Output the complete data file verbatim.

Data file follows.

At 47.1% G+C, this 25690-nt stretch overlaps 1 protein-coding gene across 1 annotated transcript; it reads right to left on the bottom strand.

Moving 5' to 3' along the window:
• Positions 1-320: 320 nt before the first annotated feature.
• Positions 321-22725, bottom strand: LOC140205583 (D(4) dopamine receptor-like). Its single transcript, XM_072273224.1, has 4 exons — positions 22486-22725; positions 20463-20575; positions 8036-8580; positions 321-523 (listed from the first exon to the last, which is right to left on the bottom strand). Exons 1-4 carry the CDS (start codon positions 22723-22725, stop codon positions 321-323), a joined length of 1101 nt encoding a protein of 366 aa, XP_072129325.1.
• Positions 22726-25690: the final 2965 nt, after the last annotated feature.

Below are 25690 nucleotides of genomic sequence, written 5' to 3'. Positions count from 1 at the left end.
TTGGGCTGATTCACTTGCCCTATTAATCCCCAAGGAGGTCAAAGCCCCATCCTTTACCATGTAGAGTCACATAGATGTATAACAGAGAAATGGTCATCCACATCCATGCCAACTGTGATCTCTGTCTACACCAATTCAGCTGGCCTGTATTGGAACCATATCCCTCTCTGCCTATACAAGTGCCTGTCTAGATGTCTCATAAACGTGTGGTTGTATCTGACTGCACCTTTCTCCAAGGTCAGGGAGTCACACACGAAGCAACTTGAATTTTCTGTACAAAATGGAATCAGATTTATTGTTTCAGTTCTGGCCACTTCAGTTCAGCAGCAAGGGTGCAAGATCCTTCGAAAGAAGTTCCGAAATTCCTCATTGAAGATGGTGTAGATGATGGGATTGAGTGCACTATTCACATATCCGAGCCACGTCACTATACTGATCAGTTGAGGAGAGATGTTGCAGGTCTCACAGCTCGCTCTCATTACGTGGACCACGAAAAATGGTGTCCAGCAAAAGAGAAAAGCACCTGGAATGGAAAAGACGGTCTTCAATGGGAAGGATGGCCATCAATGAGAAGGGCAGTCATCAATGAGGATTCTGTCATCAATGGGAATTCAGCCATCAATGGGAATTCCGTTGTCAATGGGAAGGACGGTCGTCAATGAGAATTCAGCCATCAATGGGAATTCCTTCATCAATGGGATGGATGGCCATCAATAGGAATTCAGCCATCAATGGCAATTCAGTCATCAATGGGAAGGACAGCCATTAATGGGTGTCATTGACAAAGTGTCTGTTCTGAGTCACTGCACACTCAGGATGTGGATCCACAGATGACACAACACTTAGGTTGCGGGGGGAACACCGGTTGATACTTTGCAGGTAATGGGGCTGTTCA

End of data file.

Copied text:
At 47.1% G+C, this 25690-nt stretch overlaps 1 protein-coding gene across 1 annotated transcript; it reads right to left on the bottom strand.

Moving 5' to 3' along the window:
• Positions 1-320: 320 nt before the first annotated feature.
• Positions 321-22725, bottom strand: LOC140205583 (D(4) dopamine receptor-like). Its single transcript, XM_072273224.1, has 4 exons — positions 22486-22725; positions 20463-20575; positions 8036-8580; positions 321-523 (listed from the first exon to the last, which is right to left on the bottom strand). Exons 1-4 carry the CDS (start codon positions 22723-22725, stop codon positions 321-323), a joined length of 1101 nt encoding a protein of 366 aa, XP_072129325.1.
• Positions 22726-25690: the final 2965 nt, after the last annotated feature.

Below are 25690 nucleotides of genomic sequence, written 5' to 3'. Positions count from 1 at the left end.
TTGGGCTGATTCACTTGCCCTATTAATCCCCAAGGAGGTCAAAGCCCCATCCTTTACCATGTAGAGTCACATAGATGTATAACAGAGAAATGGTCATCCACATCCATGCCAACTGTGATCTCTGTCTACACCAATTCAGCTGGCCTGTATTGGAACCATATCCCTCTCTGCCTATACAAGTGCCTGTCTAGATGTCTCATAAACGTGTGGTTGTATCTGACTGCACCTTTCTCCAAGGTCAGGGAGTCACACACGAAGCAACTTGAATTTTCTGTACAAAATGGAATCAGATTTATTGTTTCAGTTCTGGCCACTTCAGTTCAGCAGCAAGGGTGCAAGATCCTTCGAAAGAAGTTCCGAAATTCCTCATTGAAGATGGTGTAGATGATGGGATTGAGTGCACTATTCACATATCCGAGCCACGTCACTATACTGATCAGTTGAGGAGAGATGTTGCAGGTCTCACAGCTCGCTCTCATTACGTGGACCACGAAAAATGGTGTCCAGCAAAAGAGAAAAGCACCTGGAATGGAAAAGACGGTCTTCAATGGGAAGGATGGCCATCAATGAGAAGGGCAGTCATCAATGAGGATTCTGTCATCAATGGGAATTCAGCCATCAATGGGAATTCCGTTGTCAATGGGAAGGACGGTCGTCAATGAGAATTCAGCCATCAATGGGAATTCCTTCATCAATGGGATGGATGGCCATCAATAGGAATTCAGCCATCAATGGCAATTCAGTCATCAATGGGAAGGACAGCCATTAATGGGTGTCATTGACAAAGTGTCTGTTCTGAGTCACTGCACACTCAGGATGTGGATCCACAGATGACACAACACTTAGGTTGCGGGGGGAACACCGGTTGATACTTTGCAGGTAATGGGGCTGTTCA